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What is bulk viscosity and how does it affect the flow?

Explain the idea of introducing such a term in the Navier-Stokes equation.

What are the consequences if not taken into account?

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closed as off-topic by John Rennie, Emilio Pisanty, ja72, Waffle's Crazy Peanut, Chris White Oct 9 '13 at 4:41

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This is an excellent question and requires more discussion. Therefore, my answer will also have questions in it for others to weigh in.

Bird and Stewart explain this very well in their Transport Phenomena book. In its general form, the viscous stresses may be linear combinations of all the velocity gradients in the fluid: $$\tau_{ij} = \sum_k \sum_l \mu_{ijkl} \frac{\partial v_k}{\partial x_l} $$where $i, j, k$, and $l$ may be 1,2,3. If you observe the equation above, there are 81 quantities $\mu_{ijkl}$ which can be referred to as "viscosity coefficients."

Here is where they start their assumptions.

We do not expect any viscous forces to be present, if the fluid is in a state of pure rotation. This requirement leads to the necessity that $\tau_{ij}$ be a symmetric combination of the velocity gradients. By this we mean that if $i$ and $j$ are interchanged, the combination of velocity gradients remains unchanged. It can be shown that the only symmetric linear combinations of velocity gradients are $$(\frac{\partial v_j}{\partial x_i} + \frac{\partial v_i}{\partial x_j})\&(\frac{\partial v_x}{\partial x} + \frac{\partial v_y}{\partial y} + \frac{\partial v_z}{\partial z}) \delta_{ij}$$

Can this be shown? I have read that the lack of microscopic surface moments ensures that the stress tensor is a symmetric one but I don't quite understand this point.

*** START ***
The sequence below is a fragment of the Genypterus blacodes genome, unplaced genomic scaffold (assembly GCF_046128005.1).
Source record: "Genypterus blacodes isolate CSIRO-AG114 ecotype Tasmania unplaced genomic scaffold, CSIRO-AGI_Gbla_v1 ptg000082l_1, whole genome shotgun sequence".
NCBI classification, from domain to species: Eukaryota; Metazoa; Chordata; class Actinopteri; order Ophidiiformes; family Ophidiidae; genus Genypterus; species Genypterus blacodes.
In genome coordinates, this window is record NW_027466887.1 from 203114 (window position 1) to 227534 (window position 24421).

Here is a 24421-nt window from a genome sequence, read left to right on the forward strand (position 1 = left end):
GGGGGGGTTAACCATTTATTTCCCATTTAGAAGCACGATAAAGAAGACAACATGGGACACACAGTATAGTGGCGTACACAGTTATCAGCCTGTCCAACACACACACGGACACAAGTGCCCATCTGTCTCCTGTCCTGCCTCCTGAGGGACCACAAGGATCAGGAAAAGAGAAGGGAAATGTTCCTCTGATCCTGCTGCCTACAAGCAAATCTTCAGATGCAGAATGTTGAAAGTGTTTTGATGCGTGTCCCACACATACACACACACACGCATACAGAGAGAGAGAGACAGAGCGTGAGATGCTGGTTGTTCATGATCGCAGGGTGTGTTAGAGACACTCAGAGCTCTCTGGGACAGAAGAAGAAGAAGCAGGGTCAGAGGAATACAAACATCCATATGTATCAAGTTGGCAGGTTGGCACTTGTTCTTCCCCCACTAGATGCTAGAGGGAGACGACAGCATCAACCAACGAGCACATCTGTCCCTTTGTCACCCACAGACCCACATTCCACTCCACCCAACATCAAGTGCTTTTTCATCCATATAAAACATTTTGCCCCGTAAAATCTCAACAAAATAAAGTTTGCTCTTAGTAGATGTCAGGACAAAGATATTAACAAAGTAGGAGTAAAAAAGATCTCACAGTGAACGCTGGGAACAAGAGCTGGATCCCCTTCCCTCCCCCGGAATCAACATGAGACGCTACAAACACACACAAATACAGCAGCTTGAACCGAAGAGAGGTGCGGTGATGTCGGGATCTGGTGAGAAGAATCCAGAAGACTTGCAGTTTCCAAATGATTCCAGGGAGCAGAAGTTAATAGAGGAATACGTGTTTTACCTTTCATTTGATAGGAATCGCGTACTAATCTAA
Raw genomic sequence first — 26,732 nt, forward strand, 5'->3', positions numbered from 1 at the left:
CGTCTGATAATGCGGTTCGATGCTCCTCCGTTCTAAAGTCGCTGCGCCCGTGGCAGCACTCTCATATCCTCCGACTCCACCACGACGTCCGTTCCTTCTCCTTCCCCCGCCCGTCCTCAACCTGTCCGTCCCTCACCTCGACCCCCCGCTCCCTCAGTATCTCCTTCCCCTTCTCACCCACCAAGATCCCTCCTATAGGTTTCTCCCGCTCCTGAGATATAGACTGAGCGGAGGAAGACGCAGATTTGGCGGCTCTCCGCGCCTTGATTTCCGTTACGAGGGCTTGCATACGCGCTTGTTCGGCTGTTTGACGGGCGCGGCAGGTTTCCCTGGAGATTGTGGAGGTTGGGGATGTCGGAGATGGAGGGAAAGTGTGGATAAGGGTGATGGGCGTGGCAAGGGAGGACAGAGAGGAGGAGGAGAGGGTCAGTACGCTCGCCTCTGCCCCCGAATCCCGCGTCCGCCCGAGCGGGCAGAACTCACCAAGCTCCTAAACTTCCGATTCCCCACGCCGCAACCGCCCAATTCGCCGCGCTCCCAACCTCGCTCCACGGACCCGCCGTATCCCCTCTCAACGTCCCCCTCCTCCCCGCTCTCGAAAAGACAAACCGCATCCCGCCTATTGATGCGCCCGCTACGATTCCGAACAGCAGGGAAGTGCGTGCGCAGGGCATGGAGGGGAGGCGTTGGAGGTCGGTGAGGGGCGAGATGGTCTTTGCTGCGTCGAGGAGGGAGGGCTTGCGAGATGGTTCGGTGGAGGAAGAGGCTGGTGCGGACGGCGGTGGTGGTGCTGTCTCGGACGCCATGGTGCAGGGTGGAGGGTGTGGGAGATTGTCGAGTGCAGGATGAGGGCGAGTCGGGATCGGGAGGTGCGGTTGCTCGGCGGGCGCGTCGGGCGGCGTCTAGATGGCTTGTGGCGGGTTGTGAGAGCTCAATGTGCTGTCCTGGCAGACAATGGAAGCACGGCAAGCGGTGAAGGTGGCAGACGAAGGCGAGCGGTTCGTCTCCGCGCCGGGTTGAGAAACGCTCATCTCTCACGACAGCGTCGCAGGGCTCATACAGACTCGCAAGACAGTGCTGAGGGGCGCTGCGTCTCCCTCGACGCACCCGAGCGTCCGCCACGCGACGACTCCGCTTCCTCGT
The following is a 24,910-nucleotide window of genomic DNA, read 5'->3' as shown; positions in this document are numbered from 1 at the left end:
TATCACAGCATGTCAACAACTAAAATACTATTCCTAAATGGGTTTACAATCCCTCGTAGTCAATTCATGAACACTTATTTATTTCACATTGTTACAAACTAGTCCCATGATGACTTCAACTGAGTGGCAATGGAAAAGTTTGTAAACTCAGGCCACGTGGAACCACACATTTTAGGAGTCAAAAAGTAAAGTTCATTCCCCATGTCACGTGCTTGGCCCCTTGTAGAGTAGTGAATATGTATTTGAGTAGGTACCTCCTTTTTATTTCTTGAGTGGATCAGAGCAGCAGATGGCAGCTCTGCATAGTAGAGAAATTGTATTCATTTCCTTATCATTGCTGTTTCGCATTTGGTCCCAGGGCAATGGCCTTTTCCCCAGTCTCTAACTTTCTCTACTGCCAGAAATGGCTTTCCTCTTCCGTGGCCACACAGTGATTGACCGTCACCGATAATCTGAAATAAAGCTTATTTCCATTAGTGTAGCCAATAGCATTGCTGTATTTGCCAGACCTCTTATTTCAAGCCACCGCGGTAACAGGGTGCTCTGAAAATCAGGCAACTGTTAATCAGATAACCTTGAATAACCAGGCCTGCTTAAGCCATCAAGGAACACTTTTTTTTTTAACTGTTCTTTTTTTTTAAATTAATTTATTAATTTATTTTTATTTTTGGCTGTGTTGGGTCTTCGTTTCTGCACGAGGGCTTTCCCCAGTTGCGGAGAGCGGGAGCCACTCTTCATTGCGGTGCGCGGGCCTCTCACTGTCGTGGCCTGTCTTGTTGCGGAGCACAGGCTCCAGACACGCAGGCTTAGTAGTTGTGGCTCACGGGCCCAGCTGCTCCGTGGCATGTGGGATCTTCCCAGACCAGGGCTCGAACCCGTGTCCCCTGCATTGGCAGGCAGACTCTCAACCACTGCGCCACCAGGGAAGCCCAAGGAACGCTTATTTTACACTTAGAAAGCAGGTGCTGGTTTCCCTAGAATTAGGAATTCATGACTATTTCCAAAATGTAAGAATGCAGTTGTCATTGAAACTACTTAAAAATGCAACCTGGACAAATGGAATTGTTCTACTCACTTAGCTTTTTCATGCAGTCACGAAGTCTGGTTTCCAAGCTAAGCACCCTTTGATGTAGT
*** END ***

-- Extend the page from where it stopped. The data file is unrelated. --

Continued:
If the fluid is isotropic-that is, it has no preferred direction-then the coefficients in front of the two expressions above must be scalars so that $$ \tau_{ij} = A(\frac{\partial v_j}{\partial x_i} + \frac{\partial v_i}{\partial x_j}) + B(\frac{\partial v_x}{\partial x} + \frac{\partial v_y}{\partial y} + \frac{\partial v_z}{\partial z}) \delta_{ij}$$

So you can see that the number of "viscosity coefficients" from 81 to 2

Finally, by common agreement among most fluid dynamicists the scalar constant $B$ is set equal to $\frac{2}{3} \mu - \kappa$, where $\kappa$ is called the dilatational viscosity and $B$ is the bulk viscosity or the second coefficient of viscosnity. The reason for writing B in this way is that it is known from kinetic theory that K is identically zero for monatomic gases at low density.

For me this is not a sufficient explanation.I have also seen this refereed to as Stokes hypothesis (which is based on the fact that the thermodynamic pressure of a fluid is equal to its mechanical pressure). enter image description here

I think this needs to be further explored. It is also compound by the fact that it is generally not easy to measure this value experimentally.In addition, the equations of continuum mechanics do not require any fixed relationship between the two coefficients of viscosity.

what are the consequences if not taken into account.

The precise value of the second coefficient of viscosity is not needed for inviscid flows (both $\mu$ and $\kappa$ are assumed zero), for incompressible flows, or when the boundary layer approximations are invoked (normal viscous stresses << shear stresses). Bulk viscosity introduces damping associated with volumetric straining. Its purpose is to improve the modeling of high-speed dynamic events.

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